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A novel sacsin mutation in a Japanese woman showing clinical uniformity of autosomal recessive spastic ataxia of Charlevoix-Saguenay
  1. S Okawa1,
  2. M Sugawara1,
  3. S Watanabe1,
  4. I Toyoshima1,
  5. T Imota2
  1. 1Department of Neurology, Akita University School of Medicine, Akita, Japan
  2. 2Division of Neurology, Akita City Hospital
  1. Correspondence to:
 Dr Satoshi Okawa
 Department of Neurology, Akita University School of Medicine, 1-1-1 Hondo, Akita, 010-8543, Japan; sato{at}

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Autosomal recessive spastic ataxia of Charlevoix-Saguenay (ARSACS) was originally described among French Canadians in the Charlevoix-Saguenay-Lac-Saint-Jean region of Quebec (OMIM 270550).1 The gene responsible for ARSACS was identified as sacsin, and frameshift (8585 deletion T, 2805X) and nonsense (C7245T, R2355X) mutations were reported in Quebec.2 Recently, patients with other mutations have been described in countries elsewhere.3 These showed not only the spastic ataxia with peripheral neuropathy recognised in Quebec, but some additional features as well.3 Here we describe a female Japanese ARSACS patient with a novel nonsense mutation (C3774T, Q1198X), which resulted in a shorter truncated protein than those of the French Canadian patients. We report the details of her clinical and genetic data, and discuss the correlation between mutations and phenotypes in ARSACS.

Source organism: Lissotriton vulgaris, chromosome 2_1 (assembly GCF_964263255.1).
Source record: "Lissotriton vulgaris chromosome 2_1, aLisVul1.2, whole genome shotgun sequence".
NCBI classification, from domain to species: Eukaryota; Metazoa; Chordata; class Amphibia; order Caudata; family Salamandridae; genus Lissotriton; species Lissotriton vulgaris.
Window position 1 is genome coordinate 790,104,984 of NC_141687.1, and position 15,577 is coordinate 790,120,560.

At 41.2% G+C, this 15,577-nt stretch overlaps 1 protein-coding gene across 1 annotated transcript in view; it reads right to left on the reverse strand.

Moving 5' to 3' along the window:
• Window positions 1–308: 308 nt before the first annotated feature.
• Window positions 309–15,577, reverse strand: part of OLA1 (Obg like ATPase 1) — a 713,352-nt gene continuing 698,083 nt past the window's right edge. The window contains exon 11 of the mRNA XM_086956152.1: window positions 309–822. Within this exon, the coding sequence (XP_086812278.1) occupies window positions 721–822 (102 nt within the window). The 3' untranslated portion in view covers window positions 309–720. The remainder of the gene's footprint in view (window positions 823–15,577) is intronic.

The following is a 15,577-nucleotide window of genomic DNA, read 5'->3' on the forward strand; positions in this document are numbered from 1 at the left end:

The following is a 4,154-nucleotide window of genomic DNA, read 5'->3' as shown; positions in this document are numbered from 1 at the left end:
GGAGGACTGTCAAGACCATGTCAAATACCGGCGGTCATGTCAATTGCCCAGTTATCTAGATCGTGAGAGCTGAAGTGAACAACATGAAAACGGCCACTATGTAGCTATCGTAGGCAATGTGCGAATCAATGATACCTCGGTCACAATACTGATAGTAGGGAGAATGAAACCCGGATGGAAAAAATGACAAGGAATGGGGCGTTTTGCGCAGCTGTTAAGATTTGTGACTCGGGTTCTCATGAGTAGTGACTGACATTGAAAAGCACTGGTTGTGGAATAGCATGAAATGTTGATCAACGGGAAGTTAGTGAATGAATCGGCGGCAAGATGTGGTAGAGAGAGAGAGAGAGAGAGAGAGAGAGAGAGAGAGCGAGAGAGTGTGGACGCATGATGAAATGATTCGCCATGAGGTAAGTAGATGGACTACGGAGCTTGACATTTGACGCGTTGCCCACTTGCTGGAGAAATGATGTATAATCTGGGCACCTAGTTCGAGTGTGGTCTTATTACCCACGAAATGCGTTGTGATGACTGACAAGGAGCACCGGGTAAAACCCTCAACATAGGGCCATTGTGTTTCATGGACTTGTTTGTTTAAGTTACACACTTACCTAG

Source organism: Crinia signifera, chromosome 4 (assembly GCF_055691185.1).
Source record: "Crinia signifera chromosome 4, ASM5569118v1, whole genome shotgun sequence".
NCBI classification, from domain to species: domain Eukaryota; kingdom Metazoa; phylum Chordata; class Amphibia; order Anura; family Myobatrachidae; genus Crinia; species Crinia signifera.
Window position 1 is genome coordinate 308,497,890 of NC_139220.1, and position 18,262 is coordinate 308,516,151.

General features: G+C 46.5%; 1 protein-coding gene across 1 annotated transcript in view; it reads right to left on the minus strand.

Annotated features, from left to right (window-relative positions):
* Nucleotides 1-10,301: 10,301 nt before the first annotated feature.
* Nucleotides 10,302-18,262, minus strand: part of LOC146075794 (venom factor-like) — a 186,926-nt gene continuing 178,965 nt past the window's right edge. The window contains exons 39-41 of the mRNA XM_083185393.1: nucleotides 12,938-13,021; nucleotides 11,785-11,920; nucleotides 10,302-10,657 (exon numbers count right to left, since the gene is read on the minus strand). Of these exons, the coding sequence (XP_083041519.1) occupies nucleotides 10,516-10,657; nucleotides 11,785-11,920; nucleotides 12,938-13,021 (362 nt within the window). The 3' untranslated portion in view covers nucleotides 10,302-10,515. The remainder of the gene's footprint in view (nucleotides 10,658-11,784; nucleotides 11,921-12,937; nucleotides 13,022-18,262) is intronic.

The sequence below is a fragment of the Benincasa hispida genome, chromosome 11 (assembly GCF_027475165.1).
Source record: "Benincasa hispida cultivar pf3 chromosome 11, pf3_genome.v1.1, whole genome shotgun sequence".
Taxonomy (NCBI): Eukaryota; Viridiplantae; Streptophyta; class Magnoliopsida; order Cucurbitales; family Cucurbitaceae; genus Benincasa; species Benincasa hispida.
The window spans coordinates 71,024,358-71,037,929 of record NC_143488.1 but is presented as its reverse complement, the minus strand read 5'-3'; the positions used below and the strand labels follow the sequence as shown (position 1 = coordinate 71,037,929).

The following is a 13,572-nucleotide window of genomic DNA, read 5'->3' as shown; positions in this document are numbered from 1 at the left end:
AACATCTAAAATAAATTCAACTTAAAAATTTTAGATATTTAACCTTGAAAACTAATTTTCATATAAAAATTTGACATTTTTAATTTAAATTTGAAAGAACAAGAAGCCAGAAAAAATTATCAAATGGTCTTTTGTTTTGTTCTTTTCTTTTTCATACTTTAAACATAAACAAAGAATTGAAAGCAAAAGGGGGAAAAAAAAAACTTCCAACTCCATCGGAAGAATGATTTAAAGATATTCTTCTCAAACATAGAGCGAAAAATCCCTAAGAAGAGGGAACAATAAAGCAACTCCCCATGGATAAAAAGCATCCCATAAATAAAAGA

The patient was a 39 year old woman who first walked at 12 months. Her gait was normal in early childhood. A spastic gait started at nine years of age, but she made no complaint about it for many years. After the age of 35 she complained of unsteadiness in her gait and clumsiness in her hands. Her gait disturbance progressed and she visited our clinic at the age of 37.

Consanguinity was not identified in her parents. Family members (parents and one brother) and other relatives have …

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  • Competing interests: none declared

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